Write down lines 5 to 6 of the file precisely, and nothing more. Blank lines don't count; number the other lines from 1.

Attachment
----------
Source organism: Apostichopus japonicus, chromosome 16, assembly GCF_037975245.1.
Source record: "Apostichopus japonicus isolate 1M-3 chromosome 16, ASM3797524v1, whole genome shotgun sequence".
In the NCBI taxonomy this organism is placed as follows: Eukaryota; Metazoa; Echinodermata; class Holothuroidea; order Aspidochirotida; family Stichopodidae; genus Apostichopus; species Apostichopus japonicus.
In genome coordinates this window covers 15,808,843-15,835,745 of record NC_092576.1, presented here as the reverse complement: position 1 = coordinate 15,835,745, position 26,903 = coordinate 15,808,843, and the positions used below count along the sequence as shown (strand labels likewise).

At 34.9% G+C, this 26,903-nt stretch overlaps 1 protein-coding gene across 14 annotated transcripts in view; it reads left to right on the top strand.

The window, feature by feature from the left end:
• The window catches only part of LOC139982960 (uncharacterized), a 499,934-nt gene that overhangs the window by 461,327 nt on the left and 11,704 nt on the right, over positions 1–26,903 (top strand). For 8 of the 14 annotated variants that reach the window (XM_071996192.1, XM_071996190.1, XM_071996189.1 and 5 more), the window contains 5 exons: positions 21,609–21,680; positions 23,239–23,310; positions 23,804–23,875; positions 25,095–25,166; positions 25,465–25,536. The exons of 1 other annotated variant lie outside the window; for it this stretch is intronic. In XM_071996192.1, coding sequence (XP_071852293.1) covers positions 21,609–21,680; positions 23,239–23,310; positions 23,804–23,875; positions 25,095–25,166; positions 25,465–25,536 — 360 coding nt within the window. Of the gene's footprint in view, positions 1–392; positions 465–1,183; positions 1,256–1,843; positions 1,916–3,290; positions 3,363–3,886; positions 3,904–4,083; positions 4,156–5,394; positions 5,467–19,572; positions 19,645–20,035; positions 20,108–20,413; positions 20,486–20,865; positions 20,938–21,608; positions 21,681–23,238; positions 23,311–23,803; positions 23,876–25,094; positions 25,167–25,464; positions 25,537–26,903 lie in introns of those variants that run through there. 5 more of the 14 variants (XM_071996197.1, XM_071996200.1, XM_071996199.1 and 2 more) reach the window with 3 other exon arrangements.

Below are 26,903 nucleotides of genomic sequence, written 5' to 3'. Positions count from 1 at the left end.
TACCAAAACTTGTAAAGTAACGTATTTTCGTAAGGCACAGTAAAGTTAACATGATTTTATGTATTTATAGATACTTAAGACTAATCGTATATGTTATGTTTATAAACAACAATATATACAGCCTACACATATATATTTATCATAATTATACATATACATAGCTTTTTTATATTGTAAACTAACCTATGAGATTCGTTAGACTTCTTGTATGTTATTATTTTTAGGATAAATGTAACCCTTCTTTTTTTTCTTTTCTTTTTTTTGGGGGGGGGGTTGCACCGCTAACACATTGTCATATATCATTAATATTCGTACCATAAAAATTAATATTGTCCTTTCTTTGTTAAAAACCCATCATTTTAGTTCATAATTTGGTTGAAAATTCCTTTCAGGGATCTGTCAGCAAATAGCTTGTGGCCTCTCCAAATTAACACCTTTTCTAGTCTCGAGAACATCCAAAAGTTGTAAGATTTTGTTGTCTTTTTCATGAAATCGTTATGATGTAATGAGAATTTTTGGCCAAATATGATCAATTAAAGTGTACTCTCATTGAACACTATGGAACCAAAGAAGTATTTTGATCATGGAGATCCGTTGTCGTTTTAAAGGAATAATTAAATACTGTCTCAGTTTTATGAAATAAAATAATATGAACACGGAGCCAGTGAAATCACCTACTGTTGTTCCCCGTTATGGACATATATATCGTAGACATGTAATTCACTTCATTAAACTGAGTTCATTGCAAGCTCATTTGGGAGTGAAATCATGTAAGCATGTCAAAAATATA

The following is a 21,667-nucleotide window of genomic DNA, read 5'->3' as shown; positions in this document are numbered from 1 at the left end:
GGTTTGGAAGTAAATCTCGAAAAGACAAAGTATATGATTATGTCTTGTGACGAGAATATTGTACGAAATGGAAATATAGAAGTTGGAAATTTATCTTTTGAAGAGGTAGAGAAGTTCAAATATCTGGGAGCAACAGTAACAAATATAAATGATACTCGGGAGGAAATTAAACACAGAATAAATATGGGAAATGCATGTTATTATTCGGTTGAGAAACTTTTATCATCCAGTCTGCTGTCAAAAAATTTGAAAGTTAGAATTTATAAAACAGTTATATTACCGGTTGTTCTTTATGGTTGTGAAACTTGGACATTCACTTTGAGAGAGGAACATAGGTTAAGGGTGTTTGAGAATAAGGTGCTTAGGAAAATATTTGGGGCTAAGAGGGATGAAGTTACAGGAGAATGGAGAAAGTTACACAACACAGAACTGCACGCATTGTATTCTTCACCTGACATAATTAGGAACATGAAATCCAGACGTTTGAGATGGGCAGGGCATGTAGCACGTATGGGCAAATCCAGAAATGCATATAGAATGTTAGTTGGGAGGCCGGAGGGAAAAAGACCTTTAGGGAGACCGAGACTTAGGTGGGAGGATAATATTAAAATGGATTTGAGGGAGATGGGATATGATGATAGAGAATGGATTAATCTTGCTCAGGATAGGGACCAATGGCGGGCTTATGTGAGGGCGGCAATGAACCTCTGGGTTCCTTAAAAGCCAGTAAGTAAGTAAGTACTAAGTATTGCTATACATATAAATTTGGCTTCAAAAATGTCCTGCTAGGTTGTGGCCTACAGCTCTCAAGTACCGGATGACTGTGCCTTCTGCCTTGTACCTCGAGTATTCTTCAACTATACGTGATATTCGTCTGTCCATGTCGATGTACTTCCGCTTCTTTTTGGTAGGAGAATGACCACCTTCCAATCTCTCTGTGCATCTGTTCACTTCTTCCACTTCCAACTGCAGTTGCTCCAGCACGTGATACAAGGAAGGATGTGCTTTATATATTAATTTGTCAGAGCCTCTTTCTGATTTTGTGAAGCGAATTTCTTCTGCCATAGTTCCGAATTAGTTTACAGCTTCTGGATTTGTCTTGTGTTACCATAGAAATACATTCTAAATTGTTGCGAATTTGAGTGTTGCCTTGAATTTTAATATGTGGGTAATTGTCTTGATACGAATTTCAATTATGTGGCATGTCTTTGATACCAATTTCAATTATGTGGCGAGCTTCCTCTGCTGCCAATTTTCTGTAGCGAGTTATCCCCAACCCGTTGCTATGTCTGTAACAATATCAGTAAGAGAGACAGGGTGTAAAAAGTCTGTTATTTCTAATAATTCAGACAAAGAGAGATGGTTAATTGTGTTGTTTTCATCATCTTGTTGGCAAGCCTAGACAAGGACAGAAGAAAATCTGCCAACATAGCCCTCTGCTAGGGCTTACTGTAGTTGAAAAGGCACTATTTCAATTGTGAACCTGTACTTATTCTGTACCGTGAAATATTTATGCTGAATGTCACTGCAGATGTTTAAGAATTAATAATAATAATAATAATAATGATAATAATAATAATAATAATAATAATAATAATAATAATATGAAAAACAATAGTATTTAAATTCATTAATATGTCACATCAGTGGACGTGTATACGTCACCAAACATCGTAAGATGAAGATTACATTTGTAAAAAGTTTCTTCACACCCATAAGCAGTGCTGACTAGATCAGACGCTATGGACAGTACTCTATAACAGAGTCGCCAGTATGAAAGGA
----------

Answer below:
At 34.9% G+C, this 26,903-nt stretch overlaps 1 protein-coding gene across 14 annotated transcripts in view; it reads left to right on the top strand.

The window, feature by feature from the left end: